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The words “unprecedented” and “novel” are possibly the 2 most used words to describe the global fight against the COVID-19 pandemic. Though the scale of the impact and the resulting challenges brought about by the COVID-19 pandemic coupled with the Movement Control Order is indeed unique, some of the measures taken by employers today are not very different from measures taken by employers in the past when facing economic challenges.

In this article, we look at two Industrial Court decisions where employers have successfully defended the cost-cutting measures taken.

 

The Japanese Encephalitis epidemic – delay of annual increments

The first is the case of RIH Management Sdn Bhd v National Union of Hotel, Bar & Restaurant Workers, Peninsular Malaysia [2000] 3 MELR 545. This was a complaint of a breach of the collective agreement entered into between RIH Management (who is the owner and operator of the Regency Hotel & Resort, Port Dickson) and the Union.

Here, the Union claimed that RIH breached the collective agreement when it did not pay the unionised workers their annual increment due on 1 January 2000.

It was RIH’s case that its hotel business was severely affected by the Japanese encephalitis (JE) epidemic. It had lost most of its customers during the epidemic and had only recently regained its previous occupancy rate. RIH alleged that this ought to be treated as special circumstances justifying RIH’s non-compliance with the collective agreement, or that they were otherwise entitled to vary the terms of the collective agreement.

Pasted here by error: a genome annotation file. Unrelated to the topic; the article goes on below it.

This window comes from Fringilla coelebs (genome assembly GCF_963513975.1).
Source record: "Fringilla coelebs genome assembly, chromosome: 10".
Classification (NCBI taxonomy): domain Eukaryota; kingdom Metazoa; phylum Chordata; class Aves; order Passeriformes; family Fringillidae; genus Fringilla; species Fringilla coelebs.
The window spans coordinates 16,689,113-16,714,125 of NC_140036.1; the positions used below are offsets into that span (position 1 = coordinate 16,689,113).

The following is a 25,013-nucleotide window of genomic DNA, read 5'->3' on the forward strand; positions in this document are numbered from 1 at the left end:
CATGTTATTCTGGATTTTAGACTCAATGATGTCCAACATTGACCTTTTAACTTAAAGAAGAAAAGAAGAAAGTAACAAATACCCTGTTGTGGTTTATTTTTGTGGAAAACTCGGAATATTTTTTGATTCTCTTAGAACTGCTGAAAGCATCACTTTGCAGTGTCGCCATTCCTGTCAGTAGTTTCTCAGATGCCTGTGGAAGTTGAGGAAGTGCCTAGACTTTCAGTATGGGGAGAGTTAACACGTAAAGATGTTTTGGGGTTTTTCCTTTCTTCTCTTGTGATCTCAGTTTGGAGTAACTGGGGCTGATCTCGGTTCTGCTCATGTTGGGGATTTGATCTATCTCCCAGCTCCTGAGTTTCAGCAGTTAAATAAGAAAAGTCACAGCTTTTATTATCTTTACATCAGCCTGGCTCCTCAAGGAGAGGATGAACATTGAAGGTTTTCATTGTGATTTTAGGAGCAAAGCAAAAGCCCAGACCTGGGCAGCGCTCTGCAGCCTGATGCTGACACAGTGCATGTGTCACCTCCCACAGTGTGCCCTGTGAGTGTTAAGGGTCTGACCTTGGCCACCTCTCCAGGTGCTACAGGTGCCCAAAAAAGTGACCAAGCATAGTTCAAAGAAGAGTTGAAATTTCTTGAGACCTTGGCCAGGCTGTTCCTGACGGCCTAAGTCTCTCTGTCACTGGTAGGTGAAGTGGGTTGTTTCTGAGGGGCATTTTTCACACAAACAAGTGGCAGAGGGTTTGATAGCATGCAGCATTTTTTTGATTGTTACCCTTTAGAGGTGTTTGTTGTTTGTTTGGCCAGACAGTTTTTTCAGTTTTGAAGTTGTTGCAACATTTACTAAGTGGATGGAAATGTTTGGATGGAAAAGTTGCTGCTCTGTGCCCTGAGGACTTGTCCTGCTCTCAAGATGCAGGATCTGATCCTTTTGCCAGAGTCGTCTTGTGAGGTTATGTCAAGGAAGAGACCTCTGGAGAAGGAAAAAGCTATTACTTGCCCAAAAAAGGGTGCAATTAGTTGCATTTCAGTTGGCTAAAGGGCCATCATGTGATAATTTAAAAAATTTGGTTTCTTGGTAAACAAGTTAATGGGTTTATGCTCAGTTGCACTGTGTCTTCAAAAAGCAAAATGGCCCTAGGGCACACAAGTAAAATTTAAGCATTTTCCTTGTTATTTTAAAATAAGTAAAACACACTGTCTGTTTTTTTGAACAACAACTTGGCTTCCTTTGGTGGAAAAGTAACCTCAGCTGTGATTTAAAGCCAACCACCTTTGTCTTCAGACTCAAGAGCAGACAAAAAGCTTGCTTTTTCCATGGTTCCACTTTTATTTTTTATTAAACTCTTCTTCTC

The Court accepted that as the cause of the financial loss suffered by RIH Management was due to the outbreak of the JE epidemic, which amounted to special circumstances and is something which the management cannot be blamed for.  The Industrial Court allowed the increment under the collective agreement to be deferred pending renegotiation of the collective agreement:

“The court accepted that the law as it stands today requires parties to a collective agreement to strictly comply with the terms of the agreement. It has not agreed to treat financial losses that a company suffers as special circumstances to allow the court to either exempt the company from complying the agreement or to vary the terms of the agreement. 

However in this case the court is prepared to look at this issue afresh. It feels the court should look into the cause of the financial losses suffered by the company. In this case the outbreak of the JE epidemic was something not within the reasonable foresight of the company. The management of the company is no way to be blamed for losses suffered by the company. The court is also satisfied that the company is not out to totally deprive the employees of their entitlement to the annual increment.”

 

Salary reduction during company shutdown

The second case is that of Viking Askim Sdn Bhd, Butterworth v National Union of Employees In Companies Manufacturing Rubber Products [1985] 1 MELR 130. The Company, Viking Askim was a rubber boots export manufacturer. In August 1983, the Company lost a million-dollar contract and in order to minimise losses, implemented a shut down wherein only 50% of wages was paid during the shut down period. Although the Union did not challenge the Company’s right to implement a shut down, it contended that the employees ought to be paid in full.